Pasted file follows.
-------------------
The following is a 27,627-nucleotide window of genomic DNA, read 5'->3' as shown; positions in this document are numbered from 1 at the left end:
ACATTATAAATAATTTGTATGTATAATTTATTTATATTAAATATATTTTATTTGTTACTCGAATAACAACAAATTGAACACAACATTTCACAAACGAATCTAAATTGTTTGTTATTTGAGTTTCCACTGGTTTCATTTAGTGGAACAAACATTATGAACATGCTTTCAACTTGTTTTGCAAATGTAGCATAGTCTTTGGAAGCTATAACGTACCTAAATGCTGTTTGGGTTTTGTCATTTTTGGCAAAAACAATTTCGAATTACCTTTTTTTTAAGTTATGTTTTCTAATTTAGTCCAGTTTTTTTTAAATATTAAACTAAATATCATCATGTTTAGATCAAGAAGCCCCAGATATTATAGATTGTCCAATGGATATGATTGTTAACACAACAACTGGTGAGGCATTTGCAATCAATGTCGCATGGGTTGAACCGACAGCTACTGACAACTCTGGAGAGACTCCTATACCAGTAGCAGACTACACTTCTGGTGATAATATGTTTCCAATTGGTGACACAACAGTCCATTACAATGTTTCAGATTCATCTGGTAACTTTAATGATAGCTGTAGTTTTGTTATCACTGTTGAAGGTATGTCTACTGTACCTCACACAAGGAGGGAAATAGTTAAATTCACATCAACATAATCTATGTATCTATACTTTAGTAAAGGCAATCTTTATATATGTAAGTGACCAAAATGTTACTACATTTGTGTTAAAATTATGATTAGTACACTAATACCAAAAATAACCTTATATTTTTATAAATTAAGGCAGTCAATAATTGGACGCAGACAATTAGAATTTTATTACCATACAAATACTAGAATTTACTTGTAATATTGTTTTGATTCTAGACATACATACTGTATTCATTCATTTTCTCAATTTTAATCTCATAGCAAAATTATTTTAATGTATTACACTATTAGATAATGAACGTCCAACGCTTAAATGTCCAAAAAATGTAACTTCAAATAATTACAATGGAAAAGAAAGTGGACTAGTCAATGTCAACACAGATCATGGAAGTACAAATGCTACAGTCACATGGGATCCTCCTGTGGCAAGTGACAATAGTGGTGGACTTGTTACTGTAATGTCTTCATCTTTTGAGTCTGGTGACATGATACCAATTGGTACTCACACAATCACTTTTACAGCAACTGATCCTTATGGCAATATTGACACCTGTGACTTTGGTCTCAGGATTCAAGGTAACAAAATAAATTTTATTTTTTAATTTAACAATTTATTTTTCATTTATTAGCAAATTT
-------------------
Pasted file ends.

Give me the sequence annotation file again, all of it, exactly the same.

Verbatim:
The following is a 27,627-nucleotide window of genomic DNA, read 5'->3' as shown; positions in this document are numbered from 1 at the left end:
ACATTATAAATAATTTGTATGTATAATTTATTTATATTAAATATATTTTATTTGTTACTCGAATAACAACAAATTGAACACAACATTTCACAAACGAATCTAAATTGTTTGTTATTTGAGTTTCCACTGGTTTCATTTAGTGGAACAAACATTATGAACATGCTTTCAACTTGTTTTGCAAATGTAGCATAGTCTTTGGAAGCTATAACGTACCTAAATGCTGTTTGGGTTTTGTCATTTTTGGCAAAAACAATTTCGAATTACCTTTTTTTTAAGTTATGTTTTCTAATTTAGTCCAGTTTTTTTTAAATATTAAACTAAATATCATCATGTTTAGATCAAGAAGCCCCAGATATTATAGATTGTCCAATGGATATGATTGTTAACACAACAACTGGTGAGGCATTTGCAATCAATGTCGCATGGGTTGAACCGACAGCTACTGACAACTCTGGAGAGACTCCTATACCAGTAGCAGACTACACTTCTGGTGATAATATGTTTCCAATTGGTGACACAACAGTCCATTACAATGTTTCAGATTCATCTGGTAACTTTAATGATAGCTGTAGTTTTGTTATCACTGTTGAAGGTATGTCTACTGTACCTCACACAAGGAGGGAAATAGTTAAATTCACATCAACATAATCTATGTATCTATACTTTAGTAAAGGCAATCTTTATATATGTAAGTGACCAAAATGTTACTACATTTGTGTTAAAATTATGATTAGTACACTAATACCAAAAATAACCTTATATTTTTATAAATTAAGGCAGTCAATAATTGGACGCAGACAATTAGAATTTTATTACCATACAAATACTAGAATTTACTTGTAATATTGTTTTGATTCTAGACATACATACTGTATTCATTCATTTTCTCAATTTTAATCTCATAGCAAAATTATTTTAATGTATTACACTATTAGATAATGAACGTCCAACGCTTAAATGTCCAAAAAATGTAACTTCAAATAATTACAATGGAAAAGAAAGTGGACTAGTCAATGTCAACACAGATCATGGAAGTACAAATGCTACAGTCACATGGGATCCTCCTGTGGCAAGTGACAATAGTGGTGGACTTGTTACTGTAATGTCTTCATCTTTTGAGTCTGGTGACATGATACCAATTGGTACTCACACAATCACTTTTACAGCAACTGATCCTTATGGCAATATTGACACCTGTGACTTTGGTCTCAGGATTCAAGGTAACAAAATAAATTTTATTTTTTAATTTAACAATTTATTTTTCATTTATTAGCAAATTT